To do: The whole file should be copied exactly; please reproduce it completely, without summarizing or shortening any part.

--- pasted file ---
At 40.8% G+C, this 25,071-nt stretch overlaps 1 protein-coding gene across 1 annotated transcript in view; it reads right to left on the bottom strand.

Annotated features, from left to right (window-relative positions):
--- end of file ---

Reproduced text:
At 40.8% G+C, this 25,071-nt stretch overlaps 1 protein-coding gene across 1 annotated transcript in view; it reads right to left on the bottom strand.

Annotated features, from left to right (window-relative positions):